PRS S2 Mira

Lightweight, smooth, and it growls! Just in we have this PRS S2 Mira in the gloss black finish. The asymmetric shape sits comfortably against the body and under the right arm. The dual humbuckers are not super hi-gain rather have a nice warmth to them. Rock n' roll and bluesy tones are easy to dial in.

The controls are simple with the single volume and tone. The tone knob is a push/pull coil tap as well to thin out the pickup sounds. A couple minor scuffs but overall in excellent condition. $799.00 in PRS gig bag.

The specs:

  • Made in U.S.A. in 2014
  • Dual cutaway, asymmetric body
  • Mahogany body in gloss black finish
  • 3-ply black pickguard
  • Mahogany neck
  • Rosewood fingerboard
  • White dot inlays
  • 25 inch scale
  • PRS locking tuners
  • PRS adjustable wraparound stoptail bridge with brass studs
  • Two PRS humbuckers
  • Volume and tone control
  • Coil tap push/pull on tone control
  • 3-way selector switch
  • PRS gig bag included

Common problems with used instruments

We see a lot of used instruments at The Minor Chord and a few common issues seem to show up in many of them. If you are thinking of buying an instrument on the private market, make sure you can spot these common flaws.

Lifting bridges

Most bridges on acoustic guitars are simply glued to the guitar top. If the glue joint starts to separate you are looking at a dangerous guitar. Six steel strings exert a huge tension on the bridge, and if it suddenly comes loose it can seriously injure anyone nearby. The staff at The Minor Chord has seen this happen - so we always inspect the bridge of an acoustic guitar before restringing it.

Piece of paper under a lifting bridge

Piece of paper under a lifting bridge

If you can slip a sheet of paper under the bridge of your guitar (see picture) you should relax the string tension immediately and bring the instrument to us for inspection.

An experienced luthier can remove a bridge and reglue it, but the time and labor involved makes the process too expensive for beginner and intermediate guitars.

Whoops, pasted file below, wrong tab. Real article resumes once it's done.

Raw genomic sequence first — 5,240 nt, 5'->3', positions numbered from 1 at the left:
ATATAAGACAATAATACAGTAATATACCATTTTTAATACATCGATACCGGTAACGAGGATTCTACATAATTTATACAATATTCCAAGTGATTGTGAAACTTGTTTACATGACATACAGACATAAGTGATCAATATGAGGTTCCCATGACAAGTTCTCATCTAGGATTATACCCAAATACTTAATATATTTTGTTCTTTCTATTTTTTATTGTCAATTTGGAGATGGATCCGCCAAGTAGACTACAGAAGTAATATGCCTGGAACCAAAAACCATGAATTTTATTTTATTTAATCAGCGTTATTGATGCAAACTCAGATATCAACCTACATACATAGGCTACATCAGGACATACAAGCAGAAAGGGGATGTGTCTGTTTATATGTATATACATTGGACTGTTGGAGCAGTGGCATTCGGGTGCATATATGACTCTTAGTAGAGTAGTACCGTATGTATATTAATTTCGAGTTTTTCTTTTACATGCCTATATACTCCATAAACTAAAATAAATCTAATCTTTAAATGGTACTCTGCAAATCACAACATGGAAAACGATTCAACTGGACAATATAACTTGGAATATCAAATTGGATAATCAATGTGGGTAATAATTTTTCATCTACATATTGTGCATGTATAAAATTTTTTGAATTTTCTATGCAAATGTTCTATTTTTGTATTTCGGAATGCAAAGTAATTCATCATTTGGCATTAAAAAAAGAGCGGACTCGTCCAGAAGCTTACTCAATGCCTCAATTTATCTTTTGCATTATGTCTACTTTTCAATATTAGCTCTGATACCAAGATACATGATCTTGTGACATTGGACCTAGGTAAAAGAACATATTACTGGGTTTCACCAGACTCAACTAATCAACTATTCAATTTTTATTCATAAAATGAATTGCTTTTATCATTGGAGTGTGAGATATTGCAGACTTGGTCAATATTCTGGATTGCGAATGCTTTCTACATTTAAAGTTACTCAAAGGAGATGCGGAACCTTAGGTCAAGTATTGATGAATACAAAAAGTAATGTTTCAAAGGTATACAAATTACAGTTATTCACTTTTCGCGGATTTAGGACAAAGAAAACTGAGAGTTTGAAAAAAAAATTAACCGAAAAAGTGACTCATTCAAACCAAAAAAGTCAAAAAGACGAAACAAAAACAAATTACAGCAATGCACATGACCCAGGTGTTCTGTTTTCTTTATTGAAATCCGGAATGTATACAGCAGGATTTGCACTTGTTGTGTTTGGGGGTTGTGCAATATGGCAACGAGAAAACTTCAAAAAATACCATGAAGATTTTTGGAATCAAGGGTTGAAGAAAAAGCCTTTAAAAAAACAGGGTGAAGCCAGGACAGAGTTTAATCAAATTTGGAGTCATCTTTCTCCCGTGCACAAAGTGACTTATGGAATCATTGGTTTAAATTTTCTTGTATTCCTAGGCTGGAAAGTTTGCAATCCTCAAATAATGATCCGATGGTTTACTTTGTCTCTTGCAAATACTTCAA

High action

The distance between the strings and the fingerboard is called the action height. If the action is too high the guitar becomes hard (or even impossible) to play because it takes too much effort to press a string against the fingerboard. In addition, the guitar will probably not play in tune because each string has to be stretched so much (which raises its pitch) as it is pressed down.

Proper action height depends on two factors: The alignment of the neck and the height of the saddle (the point at which the strings rest on the bridge).

Electric and steel-string acoustic guitars usually have a truss rod running down the neck that can be used to adjust neck alignment. Classical-style guitars with nylon strings typically do not have a truss rod, and the only way to realign the neck is for a luthier to remove, shim and reinstall the neck - a major operation. The same operation is required on electrics or steel-string acoustics if the truss rod doesn't have enough available play to achieve the needed adjustment.

Saddle height is easily adjusted on electric guitars using a very small allen-head wrench. The saddles on acoustics and classical nylon strings may simply lift out of the bridge and can be shaved or shimmed to achieve the correct height. If these adjustments cannot bring the action height to a playable level, an expensive neck reset is required.

A low action height is desirable for easy playing but the action cannot be lowered so much that the strings start buzzing against the frets. Inexpensive guitars tend to have uneven frets, which means that the action height cannot be brought very low at all. Resetting or dressing the frets can even them up but it is a time consuming and expensive process, worthwhile only for valuable guitars.

All of these adjustments related to action height are fussy and interrelated. It's best to leave them to an experienced luthier, which means it is usually not economical to rescue an inexpensive guitar having these problems.